Transport Minister Simon Bridges and ACC Minister Michael Woodhouse have welcomed an initiative for the development of a national cycling education system aimed at getting more kids riding bikes safely.
Transport Minister Simon Bridges announced today that the Transport Agency and ACC have approved an initial $2.7 million of funding to establish the system by June 2018. The total investment including delivery of cycling education is expected to be around $24 million over four years.
“Cycling is an important life skill and we want to make sure that all kids in New Zealand have the opportunity to learn to ride a bike safely from an early age,” Mr Bridges says.
“Cycling is a great way to get around, to stay active, or to just have fun with friends and family. Kids love to ride bikes but in recent years there has been a significant drop off in kids cycling. This new system is designed to help reverse that trend and establish a safe system approach to cycling that will see a return of more kids getting around by bike every day.
“The Government’s $333 million Urban Cycleway Programme is creating safer and more connected shared paths and cycleways throughout New Zealand.
“As we improve our environment for people on bikes and more people start to cycle, we need to make sure they have the skills, experience and confidence required to enjoy the ride,” Mr Bridges says.
“Over the last five years, bike related injury claims to ACC have increased by 25 per cent, so ensuring people have the skills to ride safely is paramount,” Mr Woodhouse says.
“Many Councils around New Zealand are already delivering some cycling education. This new national approach, designed and delivered jointly by central and local government, and the community, will build on the great work already underway. This is all about making it more effective and reaching more people and being able to assess its impact on improving safety and encouraging more people to ride.”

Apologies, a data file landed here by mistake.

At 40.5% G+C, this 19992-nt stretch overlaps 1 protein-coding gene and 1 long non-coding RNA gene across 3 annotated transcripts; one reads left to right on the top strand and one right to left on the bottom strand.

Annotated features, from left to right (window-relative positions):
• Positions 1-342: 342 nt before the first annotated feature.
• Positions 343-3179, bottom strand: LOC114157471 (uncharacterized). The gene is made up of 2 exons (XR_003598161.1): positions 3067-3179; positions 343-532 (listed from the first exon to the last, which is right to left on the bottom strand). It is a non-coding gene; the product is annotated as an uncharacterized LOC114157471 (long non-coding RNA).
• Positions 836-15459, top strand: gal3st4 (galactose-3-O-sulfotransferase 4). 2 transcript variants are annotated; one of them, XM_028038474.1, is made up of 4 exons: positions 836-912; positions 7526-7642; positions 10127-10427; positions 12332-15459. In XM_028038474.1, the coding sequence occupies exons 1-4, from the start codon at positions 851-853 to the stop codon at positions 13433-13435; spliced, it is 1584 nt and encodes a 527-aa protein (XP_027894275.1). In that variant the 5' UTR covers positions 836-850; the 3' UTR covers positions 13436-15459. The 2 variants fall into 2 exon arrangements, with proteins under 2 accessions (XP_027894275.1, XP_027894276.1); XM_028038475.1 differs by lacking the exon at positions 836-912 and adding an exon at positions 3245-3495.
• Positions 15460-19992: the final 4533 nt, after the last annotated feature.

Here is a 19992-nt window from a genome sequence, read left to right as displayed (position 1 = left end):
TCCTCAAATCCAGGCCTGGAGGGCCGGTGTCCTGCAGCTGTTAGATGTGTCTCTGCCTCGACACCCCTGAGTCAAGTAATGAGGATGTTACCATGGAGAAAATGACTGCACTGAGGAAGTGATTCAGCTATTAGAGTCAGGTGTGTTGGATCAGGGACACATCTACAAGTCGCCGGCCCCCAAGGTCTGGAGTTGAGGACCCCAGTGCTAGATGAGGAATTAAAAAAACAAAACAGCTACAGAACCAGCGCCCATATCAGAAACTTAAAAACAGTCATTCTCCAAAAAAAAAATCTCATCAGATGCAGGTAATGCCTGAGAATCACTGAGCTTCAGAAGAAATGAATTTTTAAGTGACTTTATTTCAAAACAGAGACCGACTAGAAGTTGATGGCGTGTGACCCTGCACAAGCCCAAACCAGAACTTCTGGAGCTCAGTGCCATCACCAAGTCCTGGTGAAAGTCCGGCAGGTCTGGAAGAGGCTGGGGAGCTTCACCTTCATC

The system, aligned with the school curriculum, is focused on giving people the skills they need at the right time in their life – from learning bike handling skills in primary school through to learning road rules and how to ride on-road when they are ready. The system will also offer opportunities for adults who haven’t ridden a bike for a while with programmes designed to help them improve their skills on both standard and e-bikes.
“We’re developing this national programme using very best practice, some of it home grown right here in New Zealand. We are leading the world with our Bikes in Schools programme,” Mr Bridges says.
“By 2021 our goal by is to double the number of children currently receiving on-road training and to double the number of schools running the Bikes in Schools programme.”